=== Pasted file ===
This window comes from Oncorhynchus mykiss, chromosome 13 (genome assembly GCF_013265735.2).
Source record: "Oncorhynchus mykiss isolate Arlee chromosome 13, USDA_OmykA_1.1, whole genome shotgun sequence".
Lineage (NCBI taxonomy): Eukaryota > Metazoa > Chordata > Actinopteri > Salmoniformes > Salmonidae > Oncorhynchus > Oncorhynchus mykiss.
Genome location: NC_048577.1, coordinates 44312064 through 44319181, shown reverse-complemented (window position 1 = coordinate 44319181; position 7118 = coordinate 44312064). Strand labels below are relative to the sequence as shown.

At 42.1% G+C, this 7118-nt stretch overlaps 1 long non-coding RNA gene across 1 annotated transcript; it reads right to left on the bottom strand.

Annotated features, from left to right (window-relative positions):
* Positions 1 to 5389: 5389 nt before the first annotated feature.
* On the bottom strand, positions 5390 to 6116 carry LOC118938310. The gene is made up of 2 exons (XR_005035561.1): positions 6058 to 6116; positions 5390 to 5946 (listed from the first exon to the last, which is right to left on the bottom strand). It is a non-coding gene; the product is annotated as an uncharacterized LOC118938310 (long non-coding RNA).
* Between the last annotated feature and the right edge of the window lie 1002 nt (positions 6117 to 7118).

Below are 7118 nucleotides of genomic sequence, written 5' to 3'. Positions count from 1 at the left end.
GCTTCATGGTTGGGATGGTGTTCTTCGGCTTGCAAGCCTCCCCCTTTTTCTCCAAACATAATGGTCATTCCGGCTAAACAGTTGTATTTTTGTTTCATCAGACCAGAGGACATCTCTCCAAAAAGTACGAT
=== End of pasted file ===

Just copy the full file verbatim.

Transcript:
This window comes from Oncorhynchus mykiss, chromosome 13 (genome assembly GCF_013265735.2).
Source record: "Oncorhynchus mykiss isolate Arlee chromosome 13, USDA_OmykA_1.1, whole genome shotgun sequence".
Lineage (NCBI taxonomy): Eukaryota > Metazoa > Chordata > Actinopteri > Salmoniformes > Salmonidae > Oncorhynchus > Oncorhynchus mykiss.
Genome location: NC_048577.1, coordinates 44312064 through 44319181, shown reverse-complemented (window position 1 = coordinate 44319181; position 7118 = coordinate 44312064). Strand labels below are relative to the sequence as shown.

At 42.1% G+C, this 7118-nt stretch overlaps 1 long non-coding RNA gene across 1 annotated transcript; it reads right to left on the bottom strand.

Annotated features, from left to right (window-relative positions):
* Positions 1 to 5389: 5389 nt before the first annotated feature.
* On the bottom strand, positions 5390 to 6116 carry LOC118938310. The gene is made up of 2 exons (XR_005035561.1): positions 6058 to 6116; positions 5390 to 5946 (listed from the first exon to the last, which is right to left on the bottom strand). It is a non-coding gene; the product is annotated as an uncharacterized LOC118938310 (long non-coding RNA).
* Between the last annotated feature and the right edge of the window lie 1002 nt (positions 6117 to 7118).

Below are 7118 nucleotides of genomic sequence, written 5' to 3'. Positions count from 1 at the left end.
GCTTCATGGTTGGGATGGTGTTCTTCGGCTTGCAAGCCTCCCCCTTTTTCTCCAAACATAATGGTCATTCCGGCTAAACAGTTGTATTTTTGTTTCATCAGACCAGAGGACATCTCTCCAAAAAGTACGAT